As their summer country and seaside tans fade, Parisians take on the many shades of culture in the capital’s autumn museumscape.
Here are the makers and shakers of the fall art and exhibition season.
Arts Décoratifs. Christian Dior, Designer of Dreams. Through January 7. Hyper-elegant fashion propaganda that will convert the most dedicated GAP guerilla to the couture cause. The first few rooms are black-on-black, a harrowing situation for claustrophobes, but sufferers can dash past to the second half of the show and bask in an orgy of organza and bright silver lights.
Centre Pompidou. David Hockney. Through October 23. André Derain: 1904-1914. October 4 to January 29.
Fondation Cartier. Photography – Malick Sidibé, Mali Twist. October 20 to February 1.
Fondation Louis Vuitton. To Be Modern: Masterpieces from MoMA. October 11 to March 5. A can-miss for New Yorkers, unless you’re feeling homesick already.
Grand Palais. Irving Penn. September 21 to January 29. Gauguin, the Alchemist. October 11 to January 22. It’s advisable to purchase tickets in advance online for the Gauguin show, one of the blockbusters of the season.
Institut du Monde Arabe. Arab Christians: 2,000 Years of History. September 26 to January 14.
Jeu de Paume. Ali Kazma. October 17 to January 21. Albert Renger-Patzch. October 17 to January 21. Steffani Jemison. October 17 to January 21.
Maison Européenne de la Photographie. Liu Bolin. September 6 to October 29. Anne and Patrick Poirier. September 6 to October 29. Richard and Pablo Bartholomew. September 6 to October 15.
Monnaie de Paris. Woman House. October 20 to January 28. Feminist or Anti-Feminist? The Monnaie de Paris (the old mint), no stranger to controversial exhibits, explores domesticity.
Musée d’Art et d’Histoire du Judaïsme. Charlemagne Palestine. Through November 19. Archeological Discoveries from an Alsace Genizah. Through January 28.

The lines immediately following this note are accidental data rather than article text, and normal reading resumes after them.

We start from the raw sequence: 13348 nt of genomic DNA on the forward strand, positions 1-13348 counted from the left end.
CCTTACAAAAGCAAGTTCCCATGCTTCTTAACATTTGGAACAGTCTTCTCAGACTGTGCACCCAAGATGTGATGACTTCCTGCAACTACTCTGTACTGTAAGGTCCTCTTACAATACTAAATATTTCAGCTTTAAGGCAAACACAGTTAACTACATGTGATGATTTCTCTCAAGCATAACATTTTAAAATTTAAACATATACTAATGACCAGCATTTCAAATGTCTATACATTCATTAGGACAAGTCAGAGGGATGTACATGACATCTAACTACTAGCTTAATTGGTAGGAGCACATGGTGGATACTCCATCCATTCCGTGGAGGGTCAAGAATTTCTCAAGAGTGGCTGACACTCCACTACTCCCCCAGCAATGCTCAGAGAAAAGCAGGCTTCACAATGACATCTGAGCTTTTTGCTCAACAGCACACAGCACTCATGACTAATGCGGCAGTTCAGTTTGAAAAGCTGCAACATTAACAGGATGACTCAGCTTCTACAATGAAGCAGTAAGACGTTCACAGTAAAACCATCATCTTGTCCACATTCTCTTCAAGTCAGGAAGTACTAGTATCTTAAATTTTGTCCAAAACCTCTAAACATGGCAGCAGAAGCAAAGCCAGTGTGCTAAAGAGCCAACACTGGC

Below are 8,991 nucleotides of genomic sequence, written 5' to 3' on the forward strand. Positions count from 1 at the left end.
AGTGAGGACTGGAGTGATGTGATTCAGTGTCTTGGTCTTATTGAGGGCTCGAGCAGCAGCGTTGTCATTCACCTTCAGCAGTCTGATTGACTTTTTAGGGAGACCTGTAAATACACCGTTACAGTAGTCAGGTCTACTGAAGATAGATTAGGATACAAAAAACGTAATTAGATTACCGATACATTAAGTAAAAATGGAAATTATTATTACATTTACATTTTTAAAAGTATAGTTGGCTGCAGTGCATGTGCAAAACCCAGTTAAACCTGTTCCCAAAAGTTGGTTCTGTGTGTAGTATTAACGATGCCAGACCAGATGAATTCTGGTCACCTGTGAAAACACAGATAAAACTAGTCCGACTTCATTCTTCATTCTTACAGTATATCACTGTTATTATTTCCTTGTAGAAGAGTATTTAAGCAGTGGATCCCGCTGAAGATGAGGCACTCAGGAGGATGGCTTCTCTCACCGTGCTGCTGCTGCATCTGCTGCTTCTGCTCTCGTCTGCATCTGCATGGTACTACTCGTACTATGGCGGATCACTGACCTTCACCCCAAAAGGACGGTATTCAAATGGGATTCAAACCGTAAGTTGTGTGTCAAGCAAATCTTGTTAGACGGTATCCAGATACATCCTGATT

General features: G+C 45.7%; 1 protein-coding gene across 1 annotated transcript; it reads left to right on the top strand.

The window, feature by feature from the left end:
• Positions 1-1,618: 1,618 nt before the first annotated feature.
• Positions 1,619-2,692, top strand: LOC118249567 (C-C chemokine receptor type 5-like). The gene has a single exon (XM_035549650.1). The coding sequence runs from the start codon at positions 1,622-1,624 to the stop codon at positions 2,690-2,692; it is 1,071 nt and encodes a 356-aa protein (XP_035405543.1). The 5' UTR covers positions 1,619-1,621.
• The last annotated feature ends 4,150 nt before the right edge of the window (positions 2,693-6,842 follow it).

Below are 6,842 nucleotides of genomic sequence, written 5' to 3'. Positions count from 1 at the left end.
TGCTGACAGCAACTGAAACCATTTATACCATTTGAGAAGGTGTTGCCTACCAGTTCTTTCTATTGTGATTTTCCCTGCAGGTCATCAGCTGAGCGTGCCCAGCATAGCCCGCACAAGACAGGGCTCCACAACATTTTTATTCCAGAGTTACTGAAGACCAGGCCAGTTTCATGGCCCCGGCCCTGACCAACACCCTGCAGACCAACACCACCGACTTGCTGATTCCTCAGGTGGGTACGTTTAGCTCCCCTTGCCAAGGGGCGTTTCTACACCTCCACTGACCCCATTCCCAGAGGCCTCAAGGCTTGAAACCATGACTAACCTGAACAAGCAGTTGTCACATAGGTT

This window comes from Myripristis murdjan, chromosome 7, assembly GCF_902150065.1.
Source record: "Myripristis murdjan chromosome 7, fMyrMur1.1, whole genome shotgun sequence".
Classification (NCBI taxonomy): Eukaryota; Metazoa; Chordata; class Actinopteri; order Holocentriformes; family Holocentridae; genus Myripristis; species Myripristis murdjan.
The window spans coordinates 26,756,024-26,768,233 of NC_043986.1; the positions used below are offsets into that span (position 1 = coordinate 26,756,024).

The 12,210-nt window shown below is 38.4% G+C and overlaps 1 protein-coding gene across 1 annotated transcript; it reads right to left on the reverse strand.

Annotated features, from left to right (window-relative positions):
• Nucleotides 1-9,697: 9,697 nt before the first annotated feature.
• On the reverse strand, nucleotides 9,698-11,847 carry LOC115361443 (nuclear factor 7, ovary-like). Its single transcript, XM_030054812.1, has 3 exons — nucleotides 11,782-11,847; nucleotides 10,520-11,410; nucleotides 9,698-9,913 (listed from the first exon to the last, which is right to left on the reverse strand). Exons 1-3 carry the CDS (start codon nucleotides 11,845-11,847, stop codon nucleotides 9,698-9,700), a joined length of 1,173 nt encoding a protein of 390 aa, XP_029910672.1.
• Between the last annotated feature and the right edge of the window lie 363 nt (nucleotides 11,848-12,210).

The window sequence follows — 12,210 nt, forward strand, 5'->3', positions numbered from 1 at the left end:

Musée d’Art Moderne. Derain, Balthus, Giacometti: An Artistic Friendship. Through October 29. Medusa: Jewels and Taboos. Through November 5.
Musée Cernuschi. Lee Ungno. Through November 19.
Musée Jacquemart-André. The Secret Garden of Wilhelm and Henny Hansen: The Ordrupgaard Collection. September 15 to January 22.
Musée du Louvre. Francis I and the Art of the Netherlands. Through January 15. Eugène Delacroix. Through July 23, 2018.
Musée du Luxembourg. Rubens: Portraits of Princes. October 4 to January 14. Not Rubens’s most thrilling works other then a remarkable self-portrait on loan from Queen Elizabeth II, but a good way to try to understand the relationship between the Hapburgs and the Bourbons and to see some fabulous neck ruffs.
Musée Marmottan Monet. Monet, Collector. September 14 to January 14.
Musée de l’Orangerie. Dada Africa, Non-Western Sources and Influences. October 18 to February 19. The Orangerie likes to push the envelope on cross-culture/reception theory, so this show, organized in collaboration with the Museum Rietberg Zurich and the Berlinische Galerie Berlin might break some new, off-beat ground.
Musée d’Orsay. Cézanne’s Portraits. Through September 25. Degas Dance Drawings. November 28 to February 25.
Musée Picasso. Picasso 1932. October 10 to February 11.
Musée du Quai Branly. Sacred Stone of the Maori. Through October 1. Aztec Hotel: Neo-Mayan Style. Through October 8. Afrique des routes. Through November 12. Les Forêts natales: Equatorial African Arts. October 3 to January 21. Peru before the Incas. November 14 to March 31.
Palais de Tokyo. Carte Blanche à Camille Henrot. October 18 to January 7.
Petit Palais. Anders Zorn. September 15 to December 17. The Art of Pastel from Degas to Redon. September 15 to April 18. Due to their fragility, many of these pastels rarely see the light.